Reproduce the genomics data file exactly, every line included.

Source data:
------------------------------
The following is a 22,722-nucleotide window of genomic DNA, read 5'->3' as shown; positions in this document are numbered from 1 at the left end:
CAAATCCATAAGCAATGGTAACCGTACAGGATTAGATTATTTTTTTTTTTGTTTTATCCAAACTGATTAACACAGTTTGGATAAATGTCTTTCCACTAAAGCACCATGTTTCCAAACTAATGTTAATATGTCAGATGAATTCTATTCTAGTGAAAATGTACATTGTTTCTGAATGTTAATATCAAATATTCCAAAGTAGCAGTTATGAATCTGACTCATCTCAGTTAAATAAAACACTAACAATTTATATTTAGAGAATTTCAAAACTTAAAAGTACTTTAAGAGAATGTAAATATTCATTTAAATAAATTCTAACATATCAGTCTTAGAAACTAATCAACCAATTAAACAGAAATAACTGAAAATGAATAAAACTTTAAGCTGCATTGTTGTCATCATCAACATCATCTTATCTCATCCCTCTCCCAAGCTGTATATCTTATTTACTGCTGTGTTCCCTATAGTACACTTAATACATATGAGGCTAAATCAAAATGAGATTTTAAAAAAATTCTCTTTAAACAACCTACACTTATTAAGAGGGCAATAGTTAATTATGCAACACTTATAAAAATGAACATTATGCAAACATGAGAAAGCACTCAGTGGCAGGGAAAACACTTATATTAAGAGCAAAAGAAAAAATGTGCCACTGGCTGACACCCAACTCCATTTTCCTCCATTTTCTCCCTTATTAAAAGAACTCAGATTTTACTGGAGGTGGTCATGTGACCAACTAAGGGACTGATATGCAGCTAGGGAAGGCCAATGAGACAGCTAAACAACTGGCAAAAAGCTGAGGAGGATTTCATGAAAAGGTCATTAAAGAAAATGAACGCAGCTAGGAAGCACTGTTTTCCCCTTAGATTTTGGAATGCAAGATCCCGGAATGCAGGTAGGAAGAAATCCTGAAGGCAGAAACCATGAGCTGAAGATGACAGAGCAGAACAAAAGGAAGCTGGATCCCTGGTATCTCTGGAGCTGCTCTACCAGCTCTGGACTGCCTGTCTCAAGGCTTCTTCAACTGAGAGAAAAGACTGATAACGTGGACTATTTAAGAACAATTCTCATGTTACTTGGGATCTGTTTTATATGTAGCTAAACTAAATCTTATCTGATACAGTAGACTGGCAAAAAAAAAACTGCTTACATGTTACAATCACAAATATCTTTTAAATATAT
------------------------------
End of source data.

The following is a 22,722-nucleotide window of genomic DNA, read 5'->3' as shown; positions in this document are numbered from 1 at the left end:
CAAATCCATAAGCAATGGTAACCGTACAGGATTAGATTATTTTTTTTTTTGTTTTATCCAAACTGATTAACACAGTTTGGATAAATGTCTTTCCACTAAAGCACCATGTTTCCAAACTAATGTTAATATGTCAGATGAATTCTATTCTAGTGAAAATGTACATTGTTTCTGAATGTTAATATCAAATATTCCAAAGTAGCAGTTATGAATCTGACTCATCTCAGTTAAATAAAACACTAACAATTTATATTTAGAGAATTTCAAAACTTAAAAGTACTTTAAGAGAATGTAAATATTCATTTAAATAAATTCTAACATATCAGTCTTAGAAACTAATCAACCAATTAAACAGAAATAACTGAAAATGAATAAAACTTTAAGCTGCATTGTTGTCATCATCAACATCATCTTATCTCATCCCTCTCCCAAGCTGTATATCTTATTTACTGCTGTGTTCCCTATAGTACACTTAATACATATGAGGCTAAATCAAAATGAGATTTTAAAAAAATTCTCTTTAAACAACCTACACTTATTAAGAGGGCAATAGTTAATTATGCAACACTTATAAAAATGAACATTATGCAAACATGAGAAAGCACTCAGTGGCAGGGAAAACACTTATATTAAGAGCAAAAGAAAAAATGTGCCACTGGCTGACACCCAACTCCATTTTCCTCCATTTTCTCCCTTATTAAAAGAACTCAGATTTTACTGGAGGTGGTCATGTGACCAACTAAGGGACTGATATGCAGCTAGGGAAGGCCAATGAGACAGCTAAACAACTGGCAAAAAGCTGAGGAGGATTTCATGAAAAGGTCATTAAAGAAAATGAACGCAGCTAGGAAGCACTGTTTTCCCCTTAGATTTTGGAATGCAAGATCCCGGAATGCAGGTAGGAAGAAATCCTGAAGGCAGAAACCATGAGCTGAAGATGACAGAGCAGAACAAAAGGAAGCTGGATCCCTGGTATCTCTGGAGCTGCTCTACCAGCTCTGGACTGCCTGTCTCAAGGCTTCTTCAACTGAGAGAAAAGACTGATAACGTGGACTATTTAAGAACAATTCTCATGTTACTTGGGATCTGTTTTATATGTAGCTAAACTAAATCTTATCTGATACAGTAGACTGGCAAAAAAAAAACTGCTTACATGTTACAATCACAAATATCTTTTAAATATAT